Source - Jati: The Caste System in India, Asia Society
Topics: Civics, Civil Rights, Civilization, Climate Change, COVID-19, Democracy, Existentialism, Fascism, Human Rights
“In America, this battle to wipe out whole ethnic groups was fought not by armies with guns nor by hate sects at the margins. Rather, this pernicious white-gloved war was prosecuted by esteemed professors, elite universities, wealthy industrialists, and government officials colluding in a racist, pseudoscientific movement called eugenics. The purpose: create a superior Nordic race.
“To perpetuate the campaign, widespread academic fraud combined with almost unlimited corporate philanthropy to establish the biological rationales for persecution. Employing a hazy amalgam of guesswork, gossip, falsified information, and polysyllabic academic arrogance, the eugenics movement slowly constructed a national bureaucratic and judicial infrastructure to cleanse America of “the unfit.” Specious intelligence tests, colloquially known as IQ tests, were invented to justify the incarceration of a group labeled “the feebleminded.” Often the so-called feebleminded were just shy, too good-natured to be taken seriously, or [simply] spoke the wrong language or were the wrong color. Mandatory sterilization laws were enacted in some twenty-seven states to prevent targeted individuals from reproducing more of their kind. Marriage prohibition laws proliferated throughout the country to stop race mixing. Collusive litigation was taken to the U.S. Supreme Court, which sanctified eugenics and its tactics.”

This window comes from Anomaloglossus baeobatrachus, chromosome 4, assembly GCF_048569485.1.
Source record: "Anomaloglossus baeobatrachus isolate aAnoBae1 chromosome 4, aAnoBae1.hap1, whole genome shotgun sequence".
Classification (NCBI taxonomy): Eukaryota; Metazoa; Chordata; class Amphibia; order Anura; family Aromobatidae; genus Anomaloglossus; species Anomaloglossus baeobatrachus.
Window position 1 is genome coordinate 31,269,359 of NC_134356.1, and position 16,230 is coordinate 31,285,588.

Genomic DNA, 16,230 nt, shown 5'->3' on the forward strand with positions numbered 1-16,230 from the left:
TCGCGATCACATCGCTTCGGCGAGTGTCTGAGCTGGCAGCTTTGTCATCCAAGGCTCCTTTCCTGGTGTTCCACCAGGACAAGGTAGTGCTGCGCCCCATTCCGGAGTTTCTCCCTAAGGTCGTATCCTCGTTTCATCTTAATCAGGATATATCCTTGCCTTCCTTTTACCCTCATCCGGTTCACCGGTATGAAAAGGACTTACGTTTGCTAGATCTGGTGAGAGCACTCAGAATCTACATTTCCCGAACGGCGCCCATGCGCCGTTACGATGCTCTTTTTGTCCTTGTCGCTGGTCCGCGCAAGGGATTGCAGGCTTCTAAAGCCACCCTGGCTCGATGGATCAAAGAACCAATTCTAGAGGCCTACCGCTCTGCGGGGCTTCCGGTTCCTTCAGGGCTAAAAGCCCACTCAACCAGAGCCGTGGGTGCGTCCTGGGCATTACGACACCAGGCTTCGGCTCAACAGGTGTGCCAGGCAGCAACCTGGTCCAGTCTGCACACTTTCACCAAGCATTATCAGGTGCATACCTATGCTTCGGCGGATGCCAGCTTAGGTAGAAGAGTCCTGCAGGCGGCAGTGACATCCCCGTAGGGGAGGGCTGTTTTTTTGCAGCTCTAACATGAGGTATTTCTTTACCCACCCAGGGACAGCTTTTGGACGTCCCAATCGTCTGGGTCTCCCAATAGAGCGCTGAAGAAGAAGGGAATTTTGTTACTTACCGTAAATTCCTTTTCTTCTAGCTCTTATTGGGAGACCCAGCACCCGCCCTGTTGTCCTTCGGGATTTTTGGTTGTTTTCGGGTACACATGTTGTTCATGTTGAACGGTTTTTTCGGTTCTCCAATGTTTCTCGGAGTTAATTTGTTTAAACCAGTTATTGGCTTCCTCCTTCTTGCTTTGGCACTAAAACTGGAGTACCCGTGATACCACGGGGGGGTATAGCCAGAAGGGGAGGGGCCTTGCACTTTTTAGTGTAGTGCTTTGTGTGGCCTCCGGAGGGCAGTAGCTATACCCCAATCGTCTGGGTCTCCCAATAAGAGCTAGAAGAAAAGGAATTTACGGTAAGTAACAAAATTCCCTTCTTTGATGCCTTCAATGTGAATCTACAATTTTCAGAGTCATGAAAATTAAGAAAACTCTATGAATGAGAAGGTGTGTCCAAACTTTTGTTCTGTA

“War Against the Weak: Eugenics and America’s Campaign to Create a Master Race,” Edwin Black, page xv, Introduction (paperback edition)
I purposely did not watch the coronation of now King Charles and his former mistress Camilla. Many tuned in for the “Pomp and Circumstance” of the ceremony. As a descendant of kidnapped Africans, thus far, uncompensated in the form of reparations, it was antithetical for me to celebrate the origins of the global slave trade that displaced so many for the enrichment of so few.
It was also interesting to see how they managed the public relations fiasco of Harry and Meghan, the former Duke and Duchess of Winsor. Giving their estate to Jeffrey Epstein, associated with Prince Andrew, both virtue-signaled to the intolerant in the United Kingdom and pedophiles that “happy ever after” was always a facade of mind and propaganda.
The illusion of perfection is pursued first by setting up a hierarchy, a societal pyramid that, at its apogee, are the humans who, by political fiat and outright brutality, have set themselves apart from the rabble as the elite, the wealthy, the one-percent: the closest things to gods in the flesh the rabble can think of.
In India, the illusion takes the form of the Caste System:
At the apogee are the Brahmin, the Priest, the closest to the gods; therefore, the closest things to gods the people below the apogee have ever seen.
Below that is the warrior caste, Kyshatriyia. In a human body analogy, the Brahmin is its head, and Kyshatriyia is its arms.
Vaisya is the merchants and landowners – the torso.
Commoners, peasants, and servants are called Sudra – the feet.
Beneath the feet are the outcasts, the untouchables, the unredeemable called Dalets. Their lot is the clean the streets and latrines.
Within the caste system or Jati, individuals cannot raise themselves in the societal pecking order. Still, the entire GROUP can by emulating another group above it (no explanation given at the link as to who, or what judges an entire group rising from mediocrity in the pecking order).
Isabelle Wilkenson based her book, “Caste: The Origins of Our Discontents,” first on the Indian System, then compared it to the German System during WWII, and finally to the American System that seems self-reinforcing by inertia, almost perpetual.